Among the changes I have suggested I think I noticed quite a lot that was different from the performances in 2007 and 2008. In Act I there is a lot less paint sloshed around by Walther who now appears to be sporting dreadlocks. It seems clearer that Katharina wants deliberately to contradict the stage directions (and why shouldn’t she?) since for a start, Sachs puts his academic robe on for the first time and leaves the stage to the stunned masters as Act I ends. Then after the Act II riot Katharina does not part Walther and Eva from Sachs because all stay to help with the clean up and Sach conspicuously begins to recover the precious Reclam texts so venerated by the fusty academics. In Act III Eva is seen clearly as ‘hot’ for Sachs and strokes his legs with her shoeless foot: indeed he has to pull himself away from her on more than one occasion. Eva’s feelings are also reciprocated since Sachs has obviously been waiting to give her a bunch of flowers for so long that their petals have dropped off. Additionally, I don’t remember Sachs coming on with bags of shopping containing clothes for himself, Eva and presumably Walther, before he relinquishes Eva to him before – along with Magdalena, David and Pogner – they all pose as ‘happy families’ for the Quintet.

There were many other things I thought I noticed for the first time but this may equally have been because of the more ‘disciplined’ presentation this time. Unfortunately however, after an Act I which had moments of genuine comedy in it, laughs became fewer and farther between as the rest of the opera unfolded. I didn’t seem to connect with what was going on as much as I had in previous years and yet it is difficult to resolve in my mind why this was so exactly. The love story-aspect of Eva and Walther’s relationship is played up more than previously, so that there should be more emotion in this staging than formerly due to the dramatic potential of the implied development of Ménage à Trois between Sach and the young couple. Maybe this was partly because Adrian Eröd – good as he was - had none of Michael Volle’s charisma as Beckmesser and his ‘Beck In Town’ T-shirted characterisation was merely a pale imitation of what Volle had done before.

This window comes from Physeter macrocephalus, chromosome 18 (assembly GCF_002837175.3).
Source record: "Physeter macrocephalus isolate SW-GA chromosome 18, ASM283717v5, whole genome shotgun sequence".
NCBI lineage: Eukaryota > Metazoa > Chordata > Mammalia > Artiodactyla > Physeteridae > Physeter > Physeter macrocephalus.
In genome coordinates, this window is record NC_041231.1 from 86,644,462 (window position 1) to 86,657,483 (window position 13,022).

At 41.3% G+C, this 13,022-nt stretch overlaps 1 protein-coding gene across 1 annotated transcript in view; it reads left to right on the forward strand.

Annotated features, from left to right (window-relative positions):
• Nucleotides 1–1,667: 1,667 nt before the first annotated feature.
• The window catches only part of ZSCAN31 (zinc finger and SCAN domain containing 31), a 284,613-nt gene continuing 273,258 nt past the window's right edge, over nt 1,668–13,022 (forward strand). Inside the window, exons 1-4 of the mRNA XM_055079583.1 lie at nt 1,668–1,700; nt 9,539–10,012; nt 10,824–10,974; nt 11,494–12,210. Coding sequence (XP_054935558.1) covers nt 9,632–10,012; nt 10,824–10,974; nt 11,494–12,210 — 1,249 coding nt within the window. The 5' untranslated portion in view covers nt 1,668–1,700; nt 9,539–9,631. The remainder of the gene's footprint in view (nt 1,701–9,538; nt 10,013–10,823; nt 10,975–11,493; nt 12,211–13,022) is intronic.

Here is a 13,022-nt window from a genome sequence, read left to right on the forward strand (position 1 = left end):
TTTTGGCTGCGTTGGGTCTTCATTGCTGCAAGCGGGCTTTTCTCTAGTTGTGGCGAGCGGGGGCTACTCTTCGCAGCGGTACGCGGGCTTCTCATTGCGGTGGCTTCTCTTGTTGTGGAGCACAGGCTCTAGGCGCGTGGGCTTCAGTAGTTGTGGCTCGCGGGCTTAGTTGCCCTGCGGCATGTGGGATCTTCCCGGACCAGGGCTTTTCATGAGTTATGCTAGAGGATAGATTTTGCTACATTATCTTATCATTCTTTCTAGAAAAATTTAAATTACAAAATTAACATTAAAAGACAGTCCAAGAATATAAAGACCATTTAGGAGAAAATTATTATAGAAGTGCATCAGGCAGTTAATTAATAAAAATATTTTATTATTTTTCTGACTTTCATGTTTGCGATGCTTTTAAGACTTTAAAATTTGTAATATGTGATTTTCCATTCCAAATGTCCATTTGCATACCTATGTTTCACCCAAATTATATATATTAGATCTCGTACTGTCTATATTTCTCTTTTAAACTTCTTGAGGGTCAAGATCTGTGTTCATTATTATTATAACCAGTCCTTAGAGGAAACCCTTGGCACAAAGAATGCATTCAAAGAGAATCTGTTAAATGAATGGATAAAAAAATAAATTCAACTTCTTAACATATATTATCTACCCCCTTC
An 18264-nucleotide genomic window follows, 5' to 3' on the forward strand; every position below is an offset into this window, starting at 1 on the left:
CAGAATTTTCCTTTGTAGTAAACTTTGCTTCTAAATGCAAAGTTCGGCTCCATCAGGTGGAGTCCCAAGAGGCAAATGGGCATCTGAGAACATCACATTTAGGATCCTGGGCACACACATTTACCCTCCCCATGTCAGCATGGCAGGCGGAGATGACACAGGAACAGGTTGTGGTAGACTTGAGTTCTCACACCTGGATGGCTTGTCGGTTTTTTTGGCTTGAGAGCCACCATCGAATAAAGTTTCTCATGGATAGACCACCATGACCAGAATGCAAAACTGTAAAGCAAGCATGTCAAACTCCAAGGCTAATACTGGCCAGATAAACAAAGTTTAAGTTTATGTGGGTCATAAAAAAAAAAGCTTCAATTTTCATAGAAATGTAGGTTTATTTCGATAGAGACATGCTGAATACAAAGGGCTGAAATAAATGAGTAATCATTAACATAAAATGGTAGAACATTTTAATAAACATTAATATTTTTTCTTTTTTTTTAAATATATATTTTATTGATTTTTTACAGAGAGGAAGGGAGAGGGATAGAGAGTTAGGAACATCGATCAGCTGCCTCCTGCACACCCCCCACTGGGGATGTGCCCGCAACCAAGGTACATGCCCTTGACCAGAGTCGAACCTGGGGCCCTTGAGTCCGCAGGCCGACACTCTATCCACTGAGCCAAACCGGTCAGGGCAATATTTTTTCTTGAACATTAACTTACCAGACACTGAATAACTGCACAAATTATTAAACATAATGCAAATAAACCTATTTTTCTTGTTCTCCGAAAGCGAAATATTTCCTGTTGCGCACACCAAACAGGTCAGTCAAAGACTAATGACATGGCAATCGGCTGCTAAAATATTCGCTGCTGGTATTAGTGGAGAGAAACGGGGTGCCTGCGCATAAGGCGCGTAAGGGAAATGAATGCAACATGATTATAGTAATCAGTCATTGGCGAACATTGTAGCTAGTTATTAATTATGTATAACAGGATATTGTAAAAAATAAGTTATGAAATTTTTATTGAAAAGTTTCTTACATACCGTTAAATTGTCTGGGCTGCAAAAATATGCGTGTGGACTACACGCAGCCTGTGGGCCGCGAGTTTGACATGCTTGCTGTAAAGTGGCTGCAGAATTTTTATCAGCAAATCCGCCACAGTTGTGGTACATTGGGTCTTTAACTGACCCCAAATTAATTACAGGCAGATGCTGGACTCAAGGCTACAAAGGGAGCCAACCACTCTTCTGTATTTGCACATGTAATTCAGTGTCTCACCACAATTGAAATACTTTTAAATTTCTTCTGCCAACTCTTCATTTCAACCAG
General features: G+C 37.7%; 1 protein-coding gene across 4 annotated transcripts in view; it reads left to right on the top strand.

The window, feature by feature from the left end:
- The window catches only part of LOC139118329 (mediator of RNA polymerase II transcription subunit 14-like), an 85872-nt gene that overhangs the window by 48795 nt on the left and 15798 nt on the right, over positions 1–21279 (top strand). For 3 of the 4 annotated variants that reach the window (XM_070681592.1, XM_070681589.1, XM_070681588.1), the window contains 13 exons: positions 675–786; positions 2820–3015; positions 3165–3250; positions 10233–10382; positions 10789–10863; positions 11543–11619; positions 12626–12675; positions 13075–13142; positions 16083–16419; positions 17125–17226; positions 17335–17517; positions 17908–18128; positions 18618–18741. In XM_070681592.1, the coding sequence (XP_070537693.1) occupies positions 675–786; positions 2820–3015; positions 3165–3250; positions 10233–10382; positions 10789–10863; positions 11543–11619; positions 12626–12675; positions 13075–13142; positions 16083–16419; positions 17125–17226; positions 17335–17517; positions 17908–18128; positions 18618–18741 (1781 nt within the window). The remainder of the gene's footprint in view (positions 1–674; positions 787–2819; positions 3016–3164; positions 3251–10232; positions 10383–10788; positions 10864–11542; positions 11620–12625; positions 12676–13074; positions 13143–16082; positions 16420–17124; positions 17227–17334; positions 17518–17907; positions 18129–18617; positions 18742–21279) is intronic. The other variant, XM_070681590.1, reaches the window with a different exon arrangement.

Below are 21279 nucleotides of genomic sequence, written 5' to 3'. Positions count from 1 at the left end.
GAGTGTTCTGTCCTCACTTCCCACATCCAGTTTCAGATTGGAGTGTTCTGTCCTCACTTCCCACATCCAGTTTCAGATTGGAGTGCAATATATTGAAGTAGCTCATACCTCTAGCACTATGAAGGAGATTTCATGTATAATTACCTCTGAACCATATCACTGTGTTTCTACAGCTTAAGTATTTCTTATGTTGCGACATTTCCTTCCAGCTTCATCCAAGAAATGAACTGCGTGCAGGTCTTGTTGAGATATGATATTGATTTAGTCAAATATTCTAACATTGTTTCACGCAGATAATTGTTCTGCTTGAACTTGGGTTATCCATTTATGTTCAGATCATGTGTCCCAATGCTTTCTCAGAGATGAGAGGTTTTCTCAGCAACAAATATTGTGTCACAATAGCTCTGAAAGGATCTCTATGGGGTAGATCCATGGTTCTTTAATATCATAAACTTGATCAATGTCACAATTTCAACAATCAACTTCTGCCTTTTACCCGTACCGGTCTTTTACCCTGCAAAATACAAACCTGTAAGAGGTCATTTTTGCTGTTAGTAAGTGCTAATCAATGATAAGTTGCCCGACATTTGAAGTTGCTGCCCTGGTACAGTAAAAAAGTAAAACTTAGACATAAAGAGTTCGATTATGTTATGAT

The orchestra and the chorus were as good as ever. Sebastian Weigle mostly eschewed grandiosity and pomposity for a lighter, airy and fleet-footed approach to an often over-weighted score - at least until it became essential in Act III so that his reading entirely suited the production. James Rutherford, another Brit making a name for himself at Bayreuth, was a younger than usual Sachs, and a realistic rival to Walther for Eva’s affections. His bass-baritone seems ideal for this role and he sang tirelessly and with little straining. His interpretation will of course, only benefit from this experience. Returning as the female love interests were Michaela Kaune as Eva and Carola Guber as Magdalene. Both were as giggly and schoolgirlish as before but this time Eva seemed more of a sexual predator than before and both women sang pleasantly enough but without any real distinction. Sadly, Artur Korn’s Pogner felt just a little past its sell-by date. Norbert Ernst was a rather buttoned-up, and unusually repressed, David but he sang convincingly and amongst the gaggle of masters, I particularly enjoyed Markus Eiche’s anally-retentive Kothner.

The vocal honours again went to Klaus Florian Vogt’s Walther who sang throughout the evening with an untiring lyrical freshness and an unforced natural sound that had eluded Jonas Kaufmann as Lohengrin. Indeed, Vogt will take over the role of Lohengrin at Bayreuth as early as next year. Unlike the recent poor efforts of Welsh National Opera which I thought was conducted in a stop-start way by Lothar Koenigs and given a lazy traditional production by Richard Jones, at least Katharina Wagner’s ‘take’ on Die Meistersinger stimulates debate – surely a good thing and especially at Bayreuth of all places.

Jim Pritchard

Pictures © Bayreuther Festspiele GmbH / Enrico Nawrath